Author: E.K. Johnston
Publisher: Macmillan Children’s/Disney-Hyperion
Publication date: 20 October 2015
Genre(s): magical realism, fantasy, retellings
Series or standalone?: Standalone
Source: I received a copy of this book in exchange for an honest review.
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This lush reimagining of A Thousand and One Nights is as enigmatic as it is evocative. It weaves out of Scheherazade’s well-known origins a different tale to the one we usually hear. Not wishing to lose anyone else to the monstrous Lo-Melkhiin, its heroine decides to take her sister’s place as his next bride so that she may save her life. Her kingdom is trapped in a nightmare which can only be ended with hope, courage and dreams of a kingdom peaceful once more, where each is free to choose their own future.
A Thousand Nights tells the story of a girl who weaves whimsical tales not just for herself but for all those she has left behind, and the love in this book is that of sisters, families and their people. Shrouded with bewildering illusion, spilling over with myth, and crowned by magic, its blend of genres – fantasy, adventure, magical realism, pseudo-historical fiction – creates a shimmering and surreal quality: every word is carefully chosen, every page a step further into a spell. It has a stunning cover, too: a luxurious swathe of deep purple, spun with gold, pink and blue.
Even more surreal is the idea that most of the book’s cast are not given names. Much of our heroine’s family is referred to only be their relation to one another, and readers may be put off by the lack of identity and individuality involved in their characterisation. Even the heroine of the story – resourceful, self-sacrificing, brave and finding herself wielding an eerie, strange kind of magic in the face of oncoming wrath and war – never names herself, and we are left with only an imprint, an afterimage, of the person she is striving to be. It takes a lot of getting used to, and takes away a lot of her agency. It’s hard to put a protagonist on your list of favourites when she’s not given a name. The vagueness of the characters and the book’s slow pacing made it difficult to imagine them or relate – but I liked its focus on stories, particularly those of women, which have suffered the silence of centuries. A Thousand Nights makes a magnificent case for the idea that just because we don’t know a heroine’s name doesn’t mean we shouldn’t tell her story.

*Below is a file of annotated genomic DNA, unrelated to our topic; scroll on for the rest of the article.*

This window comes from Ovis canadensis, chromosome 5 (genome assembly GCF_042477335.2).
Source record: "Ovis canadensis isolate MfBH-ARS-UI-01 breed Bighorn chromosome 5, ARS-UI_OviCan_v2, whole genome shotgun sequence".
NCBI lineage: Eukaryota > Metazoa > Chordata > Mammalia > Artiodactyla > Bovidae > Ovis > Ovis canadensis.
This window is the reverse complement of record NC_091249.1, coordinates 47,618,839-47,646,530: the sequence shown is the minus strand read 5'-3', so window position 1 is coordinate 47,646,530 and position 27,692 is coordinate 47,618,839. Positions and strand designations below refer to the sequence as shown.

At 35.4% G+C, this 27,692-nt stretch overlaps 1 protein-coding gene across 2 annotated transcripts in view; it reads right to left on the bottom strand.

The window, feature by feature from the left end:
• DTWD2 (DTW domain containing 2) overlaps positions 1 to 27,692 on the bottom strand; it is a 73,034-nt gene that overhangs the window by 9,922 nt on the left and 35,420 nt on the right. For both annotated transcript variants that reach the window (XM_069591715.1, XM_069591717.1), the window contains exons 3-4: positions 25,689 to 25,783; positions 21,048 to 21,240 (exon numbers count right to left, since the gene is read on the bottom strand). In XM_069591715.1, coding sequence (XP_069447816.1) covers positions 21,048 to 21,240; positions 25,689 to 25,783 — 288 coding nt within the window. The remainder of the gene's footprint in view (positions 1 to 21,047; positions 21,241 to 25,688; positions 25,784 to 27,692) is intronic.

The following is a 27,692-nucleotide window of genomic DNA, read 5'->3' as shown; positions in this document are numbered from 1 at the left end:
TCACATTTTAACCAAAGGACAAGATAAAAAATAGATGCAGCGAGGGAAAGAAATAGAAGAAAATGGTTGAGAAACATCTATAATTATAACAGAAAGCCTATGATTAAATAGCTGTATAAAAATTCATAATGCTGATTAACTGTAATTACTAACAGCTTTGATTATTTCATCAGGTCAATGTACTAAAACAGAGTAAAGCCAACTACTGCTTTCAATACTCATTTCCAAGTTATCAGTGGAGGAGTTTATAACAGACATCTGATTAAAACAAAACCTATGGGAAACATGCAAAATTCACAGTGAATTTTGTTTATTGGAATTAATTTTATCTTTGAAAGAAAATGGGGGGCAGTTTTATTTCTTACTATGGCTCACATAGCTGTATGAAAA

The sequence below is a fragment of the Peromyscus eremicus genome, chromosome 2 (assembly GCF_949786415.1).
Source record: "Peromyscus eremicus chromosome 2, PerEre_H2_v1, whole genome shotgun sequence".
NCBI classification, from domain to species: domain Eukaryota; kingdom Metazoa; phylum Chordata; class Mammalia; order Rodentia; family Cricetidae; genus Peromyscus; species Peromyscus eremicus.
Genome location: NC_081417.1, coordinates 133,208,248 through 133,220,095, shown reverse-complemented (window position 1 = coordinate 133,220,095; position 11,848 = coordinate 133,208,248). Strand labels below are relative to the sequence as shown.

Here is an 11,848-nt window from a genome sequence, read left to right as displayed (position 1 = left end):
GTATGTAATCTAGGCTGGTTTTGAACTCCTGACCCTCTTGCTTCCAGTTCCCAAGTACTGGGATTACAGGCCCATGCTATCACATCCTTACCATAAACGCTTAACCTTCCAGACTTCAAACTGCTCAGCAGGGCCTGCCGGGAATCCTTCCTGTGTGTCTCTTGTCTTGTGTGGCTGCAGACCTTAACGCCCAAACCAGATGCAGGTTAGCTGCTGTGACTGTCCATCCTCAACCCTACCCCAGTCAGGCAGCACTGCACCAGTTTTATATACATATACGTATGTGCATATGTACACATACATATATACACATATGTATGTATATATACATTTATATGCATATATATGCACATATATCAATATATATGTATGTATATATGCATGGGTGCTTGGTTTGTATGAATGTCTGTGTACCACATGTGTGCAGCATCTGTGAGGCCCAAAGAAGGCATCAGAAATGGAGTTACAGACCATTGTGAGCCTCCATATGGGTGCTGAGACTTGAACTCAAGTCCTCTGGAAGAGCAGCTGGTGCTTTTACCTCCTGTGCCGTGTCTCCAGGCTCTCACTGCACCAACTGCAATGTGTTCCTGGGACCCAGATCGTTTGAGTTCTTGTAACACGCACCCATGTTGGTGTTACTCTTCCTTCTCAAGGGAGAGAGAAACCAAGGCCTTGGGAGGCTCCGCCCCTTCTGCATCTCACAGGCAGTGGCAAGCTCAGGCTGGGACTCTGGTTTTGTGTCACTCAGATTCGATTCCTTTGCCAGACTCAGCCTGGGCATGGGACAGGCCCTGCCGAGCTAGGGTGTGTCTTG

A Thousand Nights will sweep readers into a world of desert sands and strange magic – but it takes its time. Lavish imagery and constant metaphors are characteristic of a distinctive writing style which is at its best beautiful, but at its worst cloying. It verges on purple prose and it’s not the mostly immediately engaging style; it certainly won’t be to everyone’s taste. A dramatic finale is well-earned, but the rest of the book is slow and easy to become disinterested in. The plot is meandering, occasionally dull, and, perhaps due to the characterisation, lacks the ability to keep you reading. For me, there was always just something off about it, the absence of that indefinable ingredient which takes books from ordinary to extraordinary. The cover is probably its most memorable feature. For a more action-packed alternative, try Rebel of the Sands by Alwyn Hamilton or for more recognisable mythology, The Star-Touched Queen by Roshani Chokshi.
Lush and lyrical, A Thousand Nights is a story of the nameless, of the unknown heroine, of very real people who have faded into history, and very real acts of bravery and adventure which have been lost to time. Delicate and well-spun as a tapestry, it’s vagueness and slow pace are, however, major drawbacks.